The judgment affirms the trial verdict entered by the bankruptcy court and adopts its findings that Huntington turned a “blind eye” to the six- and seven-figure “large round dollar transfers” into Cyberco’s depository accounts from Teleservices.
Grand Rapids, Mich (PRWEB) October 02, 2015
On Monday, September 28, 2015 a federal district court in Michigan (United State District Court Western District of Michigan Southern Division) entered a judgment (Case 1:12-cv-01113) against Huntington National Bank in the amount of $71,833,628.81, that with interest will exceed $80 million. The judgment will be shared by victims of a $100 million Ponzi scheme perpetrated by Barton Watson through an entity known as Cyberco and its affiliate, Teleservices. Marcia Meoli, Trustee of Teleservices, who pursued relief on behalf of the victims of the Ponzi Scheme, was represented by John E. Anding, of Drew, Cooper & Anding, P.C. as special trial counsel and Douglas Donnell of Mike Meyers Beckett & Jones.
The scheme involved phony sales of nonexistent computer equipment from Teleservices to Cyberco, both of which were created by Watson. “The judgment affirms the trial verdict entered by the bankruptcy court and adopts its findings that Huntington turned a “blind eye” to the six- and seven-figure “large round dollar transfers” into Cyberco’s depository accounts from Teleservices, which Huntington admitted came from an unknown and suspicious source,” said John Anding quoting the language used by the Bankruptcy Judge who authored the opinion adopted by the District Court.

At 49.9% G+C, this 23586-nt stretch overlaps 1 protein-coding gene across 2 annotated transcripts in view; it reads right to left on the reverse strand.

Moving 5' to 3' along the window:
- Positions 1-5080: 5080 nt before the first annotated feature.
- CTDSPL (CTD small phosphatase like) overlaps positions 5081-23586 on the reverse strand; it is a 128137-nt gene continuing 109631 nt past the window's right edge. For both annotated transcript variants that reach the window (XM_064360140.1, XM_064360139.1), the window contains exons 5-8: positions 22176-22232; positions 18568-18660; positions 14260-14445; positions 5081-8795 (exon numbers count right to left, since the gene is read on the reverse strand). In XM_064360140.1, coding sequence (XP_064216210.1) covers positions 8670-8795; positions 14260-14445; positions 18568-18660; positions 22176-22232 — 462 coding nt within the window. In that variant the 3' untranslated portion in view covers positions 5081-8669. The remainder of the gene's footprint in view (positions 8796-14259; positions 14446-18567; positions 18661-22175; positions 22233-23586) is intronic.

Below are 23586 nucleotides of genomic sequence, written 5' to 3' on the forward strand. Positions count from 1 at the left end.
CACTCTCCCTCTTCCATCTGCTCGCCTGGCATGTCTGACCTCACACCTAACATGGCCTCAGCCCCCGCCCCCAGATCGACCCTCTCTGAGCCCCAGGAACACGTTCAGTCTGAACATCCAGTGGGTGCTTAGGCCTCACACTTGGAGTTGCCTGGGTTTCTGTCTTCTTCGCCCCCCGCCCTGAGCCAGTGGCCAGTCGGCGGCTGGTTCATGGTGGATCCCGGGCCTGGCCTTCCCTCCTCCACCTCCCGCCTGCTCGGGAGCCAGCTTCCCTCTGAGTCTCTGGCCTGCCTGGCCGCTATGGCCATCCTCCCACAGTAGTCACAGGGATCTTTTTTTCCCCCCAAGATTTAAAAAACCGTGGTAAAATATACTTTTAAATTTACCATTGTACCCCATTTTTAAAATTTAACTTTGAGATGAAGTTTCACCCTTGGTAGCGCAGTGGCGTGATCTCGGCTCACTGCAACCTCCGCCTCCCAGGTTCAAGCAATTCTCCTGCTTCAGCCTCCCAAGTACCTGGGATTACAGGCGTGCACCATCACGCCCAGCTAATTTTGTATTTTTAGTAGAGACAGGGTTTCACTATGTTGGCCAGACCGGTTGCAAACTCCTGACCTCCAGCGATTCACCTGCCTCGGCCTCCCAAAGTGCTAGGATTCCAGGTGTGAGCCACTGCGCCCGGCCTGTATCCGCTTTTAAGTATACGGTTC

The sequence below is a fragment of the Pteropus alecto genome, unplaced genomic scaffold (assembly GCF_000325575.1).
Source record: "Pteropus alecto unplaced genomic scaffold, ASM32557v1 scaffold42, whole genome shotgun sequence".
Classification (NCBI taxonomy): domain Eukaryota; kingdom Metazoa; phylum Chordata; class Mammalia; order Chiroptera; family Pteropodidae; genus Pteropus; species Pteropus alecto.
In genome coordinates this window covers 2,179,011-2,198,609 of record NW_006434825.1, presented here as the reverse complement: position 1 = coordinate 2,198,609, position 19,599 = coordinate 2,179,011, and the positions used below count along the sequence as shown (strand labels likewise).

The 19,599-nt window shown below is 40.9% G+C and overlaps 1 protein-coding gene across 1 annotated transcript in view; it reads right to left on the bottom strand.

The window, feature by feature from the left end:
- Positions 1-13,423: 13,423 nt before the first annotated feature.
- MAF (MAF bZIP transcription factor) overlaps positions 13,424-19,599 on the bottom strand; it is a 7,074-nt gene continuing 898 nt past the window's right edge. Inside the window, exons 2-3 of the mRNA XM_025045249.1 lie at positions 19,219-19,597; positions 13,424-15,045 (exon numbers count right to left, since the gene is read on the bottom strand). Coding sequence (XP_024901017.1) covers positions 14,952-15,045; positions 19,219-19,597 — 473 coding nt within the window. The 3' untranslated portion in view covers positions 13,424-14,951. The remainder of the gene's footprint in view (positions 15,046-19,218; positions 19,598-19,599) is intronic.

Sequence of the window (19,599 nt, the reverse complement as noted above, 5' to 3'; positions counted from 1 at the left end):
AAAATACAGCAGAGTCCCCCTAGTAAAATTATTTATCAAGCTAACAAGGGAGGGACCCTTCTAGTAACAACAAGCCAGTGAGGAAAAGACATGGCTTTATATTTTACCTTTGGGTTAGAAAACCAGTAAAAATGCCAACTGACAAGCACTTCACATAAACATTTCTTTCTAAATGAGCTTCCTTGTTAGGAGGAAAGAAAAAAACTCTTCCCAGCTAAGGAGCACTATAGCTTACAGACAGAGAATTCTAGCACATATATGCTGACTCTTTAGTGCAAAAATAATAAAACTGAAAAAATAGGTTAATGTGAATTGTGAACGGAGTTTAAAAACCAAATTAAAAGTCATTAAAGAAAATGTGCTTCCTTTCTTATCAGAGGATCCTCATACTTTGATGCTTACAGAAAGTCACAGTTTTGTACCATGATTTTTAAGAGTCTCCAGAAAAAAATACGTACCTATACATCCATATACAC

The transfers taken by Huntington were the fruits of the fraud, and constituted tens of millions stolen from victims across the nation. From these stolen monies and immediately prior to the collapse of the Ponzi scheme, Huntington repaid itself a $17 million loan it had made to Cyberco. The Court’s judgment affirmed the verdict and orders Huntington to repay the entirety of over $71 million in stolen funds to victims of the Ponzi scheme.
In addition to repaying the full amount of the $71 million in stolen funds, Huntington must pay prejudgment interest. The interest will add in excess of $9 million to the judgment bringing the total judgment to over $80 million.
About Drew, Cooper & Anding (DC&A): Since its inception in 1991, the law firm of Drew Cooper & Anding has dedicated itself to providing exemplary representation to its clients throughout Michigan and across the country. Whether an individual client or a corporation, we use the same creative and dynamic approach, employing the latest in litigation technology, allowing us to compete with larger national firms. Drew Cooper & Anding prides itself on being a firm of trial lawyers with collective courtroom experience exceeding 100 years. The firm has been listed in the Bar Register of Preeminent Lawyers since 1997 and is a Martindale‐Hubbell AV rated firm based upon peer review. For more information please visit their website: http://dca-lawyers.com/ or call: (616) 454-8300.